December 27, 2009

TAX WHAT YOU DON'T WANT, NOT WHAT YOU DO:

This stimulus is a capital idea (Alexander Calvo, 12/28/09, The Australian)

Australia has an established tradition of cutting corporate tax rates. Most recently, then treasurer Peter Costello reduced the rate from 36 per cent to 30 per cent during 2000-02. In the late 1980s Paul Keating cut the rate from 49 per cent to 39 per cent as part of the dividend imputation reforms, and he continues to regard dividend imputation and the cuts to the corporate income tax rate as an important part of his reformist program.

These tax reforms did not occur in isolation.

The corporate tax cut momentum began in the US and Britain, where these cuts are widely regarded as the key drivers of the marked economic resurgence in those countries in that era.

So there is considerable domestic and international precedent for positive results from cutting corporate tax rates.

In terms of the revenue costs of cuts to the corporate tax rate, experience has shown that the increase in productive capacity of the private sector and the consequent revenue gains to the government mean that the medium-term loss to tax revenue is ameliorated significantly.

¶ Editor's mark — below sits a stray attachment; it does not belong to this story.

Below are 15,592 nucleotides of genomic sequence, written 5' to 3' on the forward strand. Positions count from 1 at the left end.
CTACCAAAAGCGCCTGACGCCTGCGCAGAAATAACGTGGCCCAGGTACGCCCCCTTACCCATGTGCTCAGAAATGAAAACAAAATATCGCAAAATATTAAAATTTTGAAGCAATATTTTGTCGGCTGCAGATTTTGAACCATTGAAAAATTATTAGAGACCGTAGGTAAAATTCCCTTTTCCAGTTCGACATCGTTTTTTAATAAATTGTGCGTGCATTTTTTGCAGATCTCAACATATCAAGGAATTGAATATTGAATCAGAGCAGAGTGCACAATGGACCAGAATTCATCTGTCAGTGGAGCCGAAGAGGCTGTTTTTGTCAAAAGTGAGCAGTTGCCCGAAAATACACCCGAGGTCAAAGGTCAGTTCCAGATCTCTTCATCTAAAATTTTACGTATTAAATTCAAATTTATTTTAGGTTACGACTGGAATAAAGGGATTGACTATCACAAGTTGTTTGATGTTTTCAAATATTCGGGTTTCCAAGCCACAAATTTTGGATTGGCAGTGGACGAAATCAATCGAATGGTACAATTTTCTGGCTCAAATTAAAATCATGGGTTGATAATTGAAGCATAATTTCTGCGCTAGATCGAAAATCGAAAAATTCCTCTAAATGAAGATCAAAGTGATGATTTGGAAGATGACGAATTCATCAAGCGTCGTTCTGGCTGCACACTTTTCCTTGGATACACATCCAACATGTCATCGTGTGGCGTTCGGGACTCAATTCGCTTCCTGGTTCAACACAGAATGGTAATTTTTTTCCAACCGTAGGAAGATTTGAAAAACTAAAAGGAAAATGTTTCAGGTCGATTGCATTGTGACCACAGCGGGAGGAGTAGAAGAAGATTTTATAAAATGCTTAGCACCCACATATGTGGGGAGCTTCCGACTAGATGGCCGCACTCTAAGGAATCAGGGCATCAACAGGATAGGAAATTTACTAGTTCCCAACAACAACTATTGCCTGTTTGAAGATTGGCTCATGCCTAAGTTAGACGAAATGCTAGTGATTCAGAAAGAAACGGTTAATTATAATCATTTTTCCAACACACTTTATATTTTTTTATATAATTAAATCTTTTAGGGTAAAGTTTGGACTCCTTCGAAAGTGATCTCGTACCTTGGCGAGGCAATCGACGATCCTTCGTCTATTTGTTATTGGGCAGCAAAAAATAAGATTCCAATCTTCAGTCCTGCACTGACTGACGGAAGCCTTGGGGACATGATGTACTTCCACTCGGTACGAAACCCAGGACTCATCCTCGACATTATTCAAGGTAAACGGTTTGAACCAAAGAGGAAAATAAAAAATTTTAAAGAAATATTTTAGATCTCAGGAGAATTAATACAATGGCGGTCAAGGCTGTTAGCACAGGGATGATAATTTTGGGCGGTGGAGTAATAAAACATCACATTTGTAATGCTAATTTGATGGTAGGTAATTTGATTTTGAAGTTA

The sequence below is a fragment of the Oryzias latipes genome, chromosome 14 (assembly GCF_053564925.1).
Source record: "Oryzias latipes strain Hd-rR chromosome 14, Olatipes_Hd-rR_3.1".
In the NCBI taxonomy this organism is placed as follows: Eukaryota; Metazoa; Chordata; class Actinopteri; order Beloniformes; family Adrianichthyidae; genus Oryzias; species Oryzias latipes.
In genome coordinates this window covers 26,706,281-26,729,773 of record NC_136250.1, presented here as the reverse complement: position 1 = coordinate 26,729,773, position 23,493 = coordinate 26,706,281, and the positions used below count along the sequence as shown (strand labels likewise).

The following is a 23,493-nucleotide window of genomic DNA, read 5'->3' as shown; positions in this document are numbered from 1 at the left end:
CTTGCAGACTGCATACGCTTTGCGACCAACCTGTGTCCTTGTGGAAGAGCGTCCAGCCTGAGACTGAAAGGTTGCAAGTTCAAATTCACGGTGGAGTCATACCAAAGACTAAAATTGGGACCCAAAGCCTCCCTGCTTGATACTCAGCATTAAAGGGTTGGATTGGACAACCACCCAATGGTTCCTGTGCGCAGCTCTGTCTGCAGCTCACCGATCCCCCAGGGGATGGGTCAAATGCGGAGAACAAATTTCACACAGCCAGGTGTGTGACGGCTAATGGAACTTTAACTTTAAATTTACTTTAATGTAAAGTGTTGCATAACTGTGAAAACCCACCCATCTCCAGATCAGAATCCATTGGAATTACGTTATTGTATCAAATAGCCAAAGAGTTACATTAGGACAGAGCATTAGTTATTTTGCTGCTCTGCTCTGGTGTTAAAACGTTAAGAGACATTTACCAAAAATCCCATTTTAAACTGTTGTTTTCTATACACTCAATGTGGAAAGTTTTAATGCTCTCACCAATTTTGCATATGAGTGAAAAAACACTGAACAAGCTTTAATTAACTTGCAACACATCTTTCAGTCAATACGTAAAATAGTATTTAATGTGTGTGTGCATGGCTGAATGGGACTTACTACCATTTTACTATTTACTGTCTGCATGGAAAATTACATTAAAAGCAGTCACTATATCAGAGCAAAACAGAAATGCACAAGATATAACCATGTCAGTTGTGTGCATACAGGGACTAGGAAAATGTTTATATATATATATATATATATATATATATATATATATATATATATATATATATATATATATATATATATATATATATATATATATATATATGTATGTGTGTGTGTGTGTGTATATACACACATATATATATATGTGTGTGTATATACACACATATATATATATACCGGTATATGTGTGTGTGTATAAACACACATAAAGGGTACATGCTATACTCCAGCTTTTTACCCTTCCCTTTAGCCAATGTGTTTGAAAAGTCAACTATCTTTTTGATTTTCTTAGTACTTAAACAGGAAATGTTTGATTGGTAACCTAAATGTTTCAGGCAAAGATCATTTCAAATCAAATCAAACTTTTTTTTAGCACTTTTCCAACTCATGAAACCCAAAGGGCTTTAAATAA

This is because businesses have more funds available from retained earnings, and a sufficiently large reduction in the corporate tax rate will make possible some prospective investment projects that presently are not viable on an after-tax basis. That is, at the margin, the reduced rate increases investment.

Even the short-term or direct costs to government revenue of cutting corporate income taxes are not as high as some argue because those extra profits not retained but paid out as dividends are then taxed in the hands of the shareholders, which is tax-revenue neutral because of the prevailing dividend imputation regime (where the individual marginal rate paid is above the corporate rate).

Where the extra profit is reinvested in the business, these funds increase investment and the associated economic activity that in turn directly generates additional tax revenue.

And where the extra retained capital is used to pay down debt, this also ameliorates the loss to tax revenue because of the lower interest payments that will be deducted from future corporate income.

Posted by Orrin Judd at December 27, 2009 11:48 AM
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